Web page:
In this article, we describe two recent studies in which we have asked whether more basic principles could underpin category-selective patterns of response in the ventral visual pathway (Rice, Watson, Hartley, & Andrews, 2014; Watson, Hartley, & Andrews, 2014). The approach is based on the representational similarity analysis developed by Kriegeskorte et al. (2008). We have used this approach to ask whether the dimensions that are encoded in spatial patterns of neural response can be explained by the image properties that are characteristic of different object categories. First, we measure the patterns of response to different categories of objects in the ventral visual pathway using fMRI and compare the similarity of these patterns of response (Figure 1A). Next, we measure the image properties from the same categories of objects and compare the similarity of the image properties (Figure 1B). Finally, we ask whether similarities in the patterns of fMRI response between different categories of objects could be predicted by corresponding similarities in the image properties. If the patterns of response in the ventral visual pathway are linked to the image properties of objects, then we would predict a correlation between the patterns of fMRI response and the low-level image properties. 
Figure 1
 
Schematic diagram of multivoxel pattern analysis and image analysis procedures. (A) A leave-one-participant-out method was used to measure patterns of response to different stimulus conditions. In this analysis, the pattern of response elicited by one participant is compared to the pattern generated by a group analysis of all remaining participants. This procedure is repeated for all combinations of stimulus conditions and participants. (B) The calculation of a GIST descriptor for an example image. A series of Gabor filters across eight orientations and four spatial frequencies is applied to the image. Each of the resulting 32 filtered images is then windowed along a 4 × 4 grid to give a final GIST descriptor of 512 values (right).
Figure 1
 
Schematic diagram of multivoxel pattern analysis and image analysis procedures. (A) A leave-one-participant-out method was used to measure patterns of response to different stimulus conditions. In this analysis, the pattern of response elicited by one participant is compared to the pattern generated by a group analysis of all remaining participants. This procedure is repeated for all combinations of stimulus conditions and participants. (B) The calculation of a GIST descriptor for an example image. A series of Gabor filters across eight orientations and four spatial frequencies is applied to the image. Each of the resulting 32 filtered images is then windowed along a 4 × 4 grid to give a final GIST descriptor of 512 values (right).
Low-level image properties of visual objects predict patterns of neural response across category-selective regions of the ventral visual pathway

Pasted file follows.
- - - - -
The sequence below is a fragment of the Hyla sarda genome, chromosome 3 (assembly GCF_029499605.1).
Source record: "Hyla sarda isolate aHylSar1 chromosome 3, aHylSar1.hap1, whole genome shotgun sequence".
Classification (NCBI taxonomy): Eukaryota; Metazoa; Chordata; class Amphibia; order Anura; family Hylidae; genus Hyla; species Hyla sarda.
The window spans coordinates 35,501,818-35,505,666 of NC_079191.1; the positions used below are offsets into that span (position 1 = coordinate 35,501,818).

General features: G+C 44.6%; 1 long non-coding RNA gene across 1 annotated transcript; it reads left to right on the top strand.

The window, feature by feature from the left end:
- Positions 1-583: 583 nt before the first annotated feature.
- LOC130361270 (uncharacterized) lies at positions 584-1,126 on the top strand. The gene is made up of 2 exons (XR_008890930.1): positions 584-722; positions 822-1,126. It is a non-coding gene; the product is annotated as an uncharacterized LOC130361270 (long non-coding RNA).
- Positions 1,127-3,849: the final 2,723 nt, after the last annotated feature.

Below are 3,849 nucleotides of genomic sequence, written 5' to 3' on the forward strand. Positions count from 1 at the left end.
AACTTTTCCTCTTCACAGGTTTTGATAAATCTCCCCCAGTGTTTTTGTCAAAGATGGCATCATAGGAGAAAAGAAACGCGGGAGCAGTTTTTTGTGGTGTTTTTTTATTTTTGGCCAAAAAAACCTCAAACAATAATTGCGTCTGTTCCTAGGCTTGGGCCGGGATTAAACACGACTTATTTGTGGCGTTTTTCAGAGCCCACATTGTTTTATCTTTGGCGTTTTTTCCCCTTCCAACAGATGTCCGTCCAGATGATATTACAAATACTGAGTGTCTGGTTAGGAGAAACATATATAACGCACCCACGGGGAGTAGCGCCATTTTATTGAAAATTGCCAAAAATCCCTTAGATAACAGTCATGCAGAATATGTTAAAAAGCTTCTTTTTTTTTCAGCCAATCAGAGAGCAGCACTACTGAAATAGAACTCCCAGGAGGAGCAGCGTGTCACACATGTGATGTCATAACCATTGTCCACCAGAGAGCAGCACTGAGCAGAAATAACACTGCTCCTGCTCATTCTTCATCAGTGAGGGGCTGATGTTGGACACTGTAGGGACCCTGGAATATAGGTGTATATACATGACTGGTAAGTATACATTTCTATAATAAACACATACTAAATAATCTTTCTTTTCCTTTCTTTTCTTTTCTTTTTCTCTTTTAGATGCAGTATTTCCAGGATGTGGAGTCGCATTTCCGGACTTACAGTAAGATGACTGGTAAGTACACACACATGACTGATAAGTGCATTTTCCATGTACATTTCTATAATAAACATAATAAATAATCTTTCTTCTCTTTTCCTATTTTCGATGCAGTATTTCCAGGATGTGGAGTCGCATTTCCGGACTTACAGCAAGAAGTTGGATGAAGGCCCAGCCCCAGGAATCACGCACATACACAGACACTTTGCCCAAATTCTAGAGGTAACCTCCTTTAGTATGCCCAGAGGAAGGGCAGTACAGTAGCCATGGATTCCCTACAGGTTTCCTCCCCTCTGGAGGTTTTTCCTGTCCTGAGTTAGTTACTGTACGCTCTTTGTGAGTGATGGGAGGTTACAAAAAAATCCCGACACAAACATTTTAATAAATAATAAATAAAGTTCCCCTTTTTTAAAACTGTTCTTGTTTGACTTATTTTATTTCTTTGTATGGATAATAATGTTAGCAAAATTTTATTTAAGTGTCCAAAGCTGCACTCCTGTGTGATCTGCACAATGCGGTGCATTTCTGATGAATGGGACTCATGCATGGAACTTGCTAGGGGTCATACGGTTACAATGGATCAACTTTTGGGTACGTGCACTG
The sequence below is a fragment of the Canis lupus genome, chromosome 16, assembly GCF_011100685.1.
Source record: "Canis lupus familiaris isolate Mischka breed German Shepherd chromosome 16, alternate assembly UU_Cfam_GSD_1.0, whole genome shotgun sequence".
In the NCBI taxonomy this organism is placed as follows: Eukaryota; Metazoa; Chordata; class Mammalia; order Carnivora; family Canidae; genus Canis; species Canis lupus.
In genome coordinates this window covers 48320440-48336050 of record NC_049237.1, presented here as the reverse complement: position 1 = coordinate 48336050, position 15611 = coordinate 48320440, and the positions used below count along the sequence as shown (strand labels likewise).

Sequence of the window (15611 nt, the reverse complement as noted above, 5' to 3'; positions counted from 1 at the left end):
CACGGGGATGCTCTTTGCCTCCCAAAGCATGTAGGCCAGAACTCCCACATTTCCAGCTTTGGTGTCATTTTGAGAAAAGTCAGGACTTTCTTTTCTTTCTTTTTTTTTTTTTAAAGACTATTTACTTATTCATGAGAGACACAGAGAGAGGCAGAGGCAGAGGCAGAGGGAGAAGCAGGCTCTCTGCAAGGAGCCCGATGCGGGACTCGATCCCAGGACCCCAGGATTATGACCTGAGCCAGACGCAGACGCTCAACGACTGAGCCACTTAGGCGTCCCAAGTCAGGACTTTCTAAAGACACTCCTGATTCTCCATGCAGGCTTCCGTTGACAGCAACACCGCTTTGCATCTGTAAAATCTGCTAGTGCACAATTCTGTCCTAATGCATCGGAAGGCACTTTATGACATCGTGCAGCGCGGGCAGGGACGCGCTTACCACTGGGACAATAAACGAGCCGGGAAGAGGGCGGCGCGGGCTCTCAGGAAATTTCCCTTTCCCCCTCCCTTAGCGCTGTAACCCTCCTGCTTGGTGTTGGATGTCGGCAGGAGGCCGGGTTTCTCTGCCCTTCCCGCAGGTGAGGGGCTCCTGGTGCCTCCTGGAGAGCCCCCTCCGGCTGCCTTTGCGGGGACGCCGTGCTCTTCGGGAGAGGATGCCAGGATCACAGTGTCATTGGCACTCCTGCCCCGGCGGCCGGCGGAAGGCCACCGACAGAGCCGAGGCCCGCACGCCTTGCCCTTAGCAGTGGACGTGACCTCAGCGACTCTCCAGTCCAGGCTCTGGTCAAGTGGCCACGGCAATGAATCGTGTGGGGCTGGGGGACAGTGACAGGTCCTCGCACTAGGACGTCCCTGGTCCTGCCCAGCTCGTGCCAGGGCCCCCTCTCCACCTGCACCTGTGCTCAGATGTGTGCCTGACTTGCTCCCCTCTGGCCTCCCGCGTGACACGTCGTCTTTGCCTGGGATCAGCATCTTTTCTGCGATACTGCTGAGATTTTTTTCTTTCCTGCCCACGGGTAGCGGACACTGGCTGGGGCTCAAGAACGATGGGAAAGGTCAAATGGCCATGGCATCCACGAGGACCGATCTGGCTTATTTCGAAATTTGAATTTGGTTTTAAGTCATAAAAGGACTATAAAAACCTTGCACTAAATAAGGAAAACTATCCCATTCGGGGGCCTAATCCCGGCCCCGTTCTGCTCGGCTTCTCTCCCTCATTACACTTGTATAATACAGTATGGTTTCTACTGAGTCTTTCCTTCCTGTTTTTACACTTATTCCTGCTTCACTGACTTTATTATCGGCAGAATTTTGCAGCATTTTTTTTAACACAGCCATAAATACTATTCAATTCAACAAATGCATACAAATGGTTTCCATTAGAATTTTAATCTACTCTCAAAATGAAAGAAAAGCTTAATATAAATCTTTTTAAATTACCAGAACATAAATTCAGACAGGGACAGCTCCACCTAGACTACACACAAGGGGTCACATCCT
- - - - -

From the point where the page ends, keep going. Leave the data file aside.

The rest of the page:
In the first study (Rice et al., 2014), we probed the relationship between low-level properties of five categories of objects (bottle, chair, house, face, shoe) and the patterns they elicit in the ventral visual pathway. These image categories were selected because they have been used in previous studies (Haxby et al., 2001; Spiridon & Kanwisher, 2002). Figure 2A shows the group averaged patterns of response to each object category across the ventral visual pathway. We found distinct patterns of response to each object category. Responses were normalized such that values above the mean are shown in red and values below the mean are shown in blue. We then compared the similarity of these topographic patterns across participants using correlation-based multivoxel pattern analysis (Haxby et al., 2001; see Figure 1A). Figure 2B shows the correlation matrix for the fMRI analysis across all combinations of object category. This correlation matrix shows that the patterns elicited by the same category were more similar than the patterns elicited by different categories. Nevertheless, there was also significant variation in the within-category and between-category correlations. 
Figure 2
 
Low-level image properties predict patterns of neural response to different objects in the ventral visual pathway. (A) Topographic patterns of response to different object categories (left) in the ventral visual pathway. Red/yellow and blue/light blue represent positive and negative fMRI responses relative to the mean response across all objects. Correlation matrices showing the correlations in (B) fMRI response across the ventral visual pathway and (C) image properties of different object categories. (D) Scatter plot showing a strong positive correlation, r = 0.79, between the correlation matrices in (B) and (C), demonstrating that patterns of fMRI response are closely linked to low-level image properties.